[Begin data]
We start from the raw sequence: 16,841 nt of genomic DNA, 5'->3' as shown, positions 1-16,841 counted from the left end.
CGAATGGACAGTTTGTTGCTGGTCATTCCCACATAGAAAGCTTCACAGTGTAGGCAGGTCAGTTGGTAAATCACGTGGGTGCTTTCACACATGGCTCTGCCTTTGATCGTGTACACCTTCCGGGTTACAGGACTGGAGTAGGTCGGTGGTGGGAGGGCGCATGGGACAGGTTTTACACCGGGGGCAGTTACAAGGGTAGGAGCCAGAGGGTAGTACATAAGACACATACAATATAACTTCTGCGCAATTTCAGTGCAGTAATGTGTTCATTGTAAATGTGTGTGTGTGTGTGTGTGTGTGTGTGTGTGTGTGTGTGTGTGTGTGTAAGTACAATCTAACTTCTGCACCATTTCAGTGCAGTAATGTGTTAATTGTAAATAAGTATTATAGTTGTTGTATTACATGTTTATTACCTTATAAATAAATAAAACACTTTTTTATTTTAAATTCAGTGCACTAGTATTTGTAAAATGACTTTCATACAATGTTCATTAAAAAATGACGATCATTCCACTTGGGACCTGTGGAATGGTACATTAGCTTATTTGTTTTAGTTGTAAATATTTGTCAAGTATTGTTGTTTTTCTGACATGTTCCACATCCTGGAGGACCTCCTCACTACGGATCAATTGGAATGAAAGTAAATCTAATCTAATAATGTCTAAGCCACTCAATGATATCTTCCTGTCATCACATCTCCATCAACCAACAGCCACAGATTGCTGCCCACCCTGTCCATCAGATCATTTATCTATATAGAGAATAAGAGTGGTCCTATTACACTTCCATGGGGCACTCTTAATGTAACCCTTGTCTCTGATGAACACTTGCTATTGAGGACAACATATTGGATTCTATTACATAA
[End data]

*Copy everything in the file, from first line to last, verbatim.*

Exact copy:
We start from the raw sequence: 16,841 nt of genomic DNA, 5'->3' as shown, positions 1-16,841 counted from the left end.
CGAATGGACAGTTTGTTGCTGGTCATTCCCACATAGAAAGCTTCACAGTGTAGGCAGGTCAGTTGGTAAATCACGTGGGTGCTTTCACACATGGCTCTGCCTTTGATCGTGTACACCTTCCGGGTTACAGGACTGGAGTAGGTCGGTGGTGGGAGGGCGCATGGGACAGGTTTTACACCGGGGGCAGTTACAAGGGTAGGAGCCAGAGGGTAGTACATAAGACACATACAATATAACTTCTGCGCAATTTCAGTGCAGTAATGTGTTCATTGTAAATGTGTGTGTGTGTGTGTGTGTGTGTGTGTGTGTGTGTGTGTGTGTGTGTAAGTACAATCTAACTTCTGCACCATTTCAGTGCAGTAATGTGTTAATTGTAAATAAGTATTATAGTTGTTGTATTACATGTTTATTACCTTATAAATAAATAAAACACTTTTTTATTTTAAATTCAGTGCACTAGTATTTGTAAAATGACTTTCATACAATGTTCATTAAAAAATGACGATCATTCCACTTGGGACCTGTGGAATGGTACATTAGCTTATTTGTTTTAGTTGTAAATATTTGTCAAGTATTGTTGTTTTTCTGACATGTTCCACATCCTGGAGGACCTCCTCACTACGGATCAATTGGAATGAAAGTAAATCTAATCTAATAATGTCTAAGCCACTCAATGATATCTTCCTGTCATCACATCTCCATCAACCAACAGCCACAGATTGCTGCCCACCCTGTCCATCAGATCATTTATCTATATAGAGAATAAGAGTGGTCCTATTACACTTCCATGGGGCACTCTTAATGTAACCCTTGTCTCTGATGAACACTTGCTATTGAGGACAACATATTGGATTCTATTACATAA